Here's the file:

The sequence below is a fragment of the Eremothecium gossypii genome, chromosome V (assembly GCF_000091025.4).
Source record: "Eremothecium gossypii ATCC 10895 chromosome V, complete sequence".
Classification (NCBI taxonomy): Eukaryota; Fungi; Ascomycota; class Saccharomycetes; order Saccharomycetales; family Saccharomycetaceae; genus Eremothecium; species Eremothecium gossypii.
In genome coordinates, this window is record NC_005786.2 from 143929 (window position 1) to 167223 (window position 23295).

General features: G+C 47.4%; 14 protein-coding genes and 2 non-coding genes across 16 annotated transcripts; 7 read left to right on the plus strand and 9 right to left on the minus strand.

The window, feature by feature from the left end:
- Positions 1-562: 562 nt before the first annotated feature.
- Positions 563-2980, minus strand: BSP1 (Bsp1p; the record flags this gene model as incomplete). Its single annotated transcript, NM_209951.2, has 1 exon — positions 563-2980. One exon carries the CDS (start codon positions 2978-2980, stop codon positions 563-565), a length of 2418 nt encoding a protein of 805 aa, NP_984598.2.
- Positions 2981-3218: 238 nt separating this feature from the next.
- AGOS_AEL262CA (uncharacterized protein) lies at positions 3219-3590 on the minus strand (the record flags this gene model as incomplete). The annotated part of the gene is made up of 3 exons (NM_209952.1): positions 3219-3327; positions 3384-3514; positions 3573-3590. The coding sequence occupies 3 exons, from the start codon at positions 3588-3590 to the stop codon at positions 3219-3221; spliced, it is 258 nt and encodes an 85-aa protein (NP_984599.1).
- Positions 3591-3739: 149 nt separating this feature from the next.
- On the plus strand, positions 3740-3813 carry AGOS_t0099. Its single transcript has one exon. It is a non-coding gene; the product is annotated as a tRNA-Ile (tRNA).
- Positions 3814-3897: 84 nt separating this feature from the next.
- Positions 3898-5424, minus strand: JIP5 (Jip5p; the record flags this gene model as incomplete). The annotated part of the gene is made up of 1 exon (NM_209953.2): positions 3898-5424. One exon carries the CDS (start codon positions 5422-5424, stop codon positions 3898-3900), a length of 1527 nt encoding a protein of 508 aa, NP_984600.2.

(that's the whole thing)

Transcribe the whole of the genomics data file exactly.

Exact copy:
The sequence below is a fragment of the Eremothecium gossypii genome, chromosome V (assembly GCF_000091025.4).
Source record: "Eremothecium gossypii ATCC 10895 chromosome V, complete sequence".
Classification (NCBI taxonomy): Eukaryota; Fungi; Ascomycota; class Saccharomycetes; order Saccharomycetales; family Saccharomycetaceae; genus Eremothecium; species Eremothecium gossypii.
In genome coordinates, this window is record NC_005786.2 from 143929 (window position 1) to 167223 (window position 23295).

General features: G+C 47.4%; 14 protein-coding genes and 2 non-coding genes across 16 annotated transcripts; 7 read left to right on the plus strand and 9 right to left on the minus strand.

The window, feature by feature from the left end:
- Positions 1-562: 562 nt before the first annotated feature.
- Positions 563-2980, minus strand: BSP1 (Bsp1p; the record flags this gene model as incomplete). Its single annotated transcript, NM_209951.2, has 1 exon — positions 563-2980. One exon carries the CDS (start codon positions 2978-2980, stop codon positions 563-565), a length of 2418 nt encoding a protein of 805 aa, NP_984598.2.
- Positions 2981-3218: 238 nt separating this feature from the next.
- AGOS_AEL262CA (uncharacterized protein) lies at positions 3219-3590 on the minus strand (the record flags this gene model as incomplete). The annotated part of the gene is made up of 3 exons (NM_209952.1): positions 3219-3327; positions 3384-3514; positions 3573-3590. The coding sequence occupies 3 exons, from the start codon at positions 3588-3590 to the stop codon at positions 3219-3221; spliced, it is 258 nt and encodes an 85-aa protein (NP_984599.1).
- Positions 3591-3739: 149 nt separating this feature from the next.
- On the plus strand, positions 3740-3813 carry AGOS_t0099. Its single transcript has one exon. It is a non-coding gene; the product is annotated as a tRNA-Ile (tRNA).
- Positions 3814-3897: 84 nt separating this feature from the next.
- Positions 3898-5424, minus strand: JIP5 (Jip5p; the record flags this gene model as incomplete). The annotated part of the gene is made up of 1 exon (NM_209953.2): positions 3898-5424. One exon carries the CDS (start codon positions 5422-5424, stop codon positions 3898-3900), a length of 1527 nt encoding a protein of 508 aa, NP_984600.2.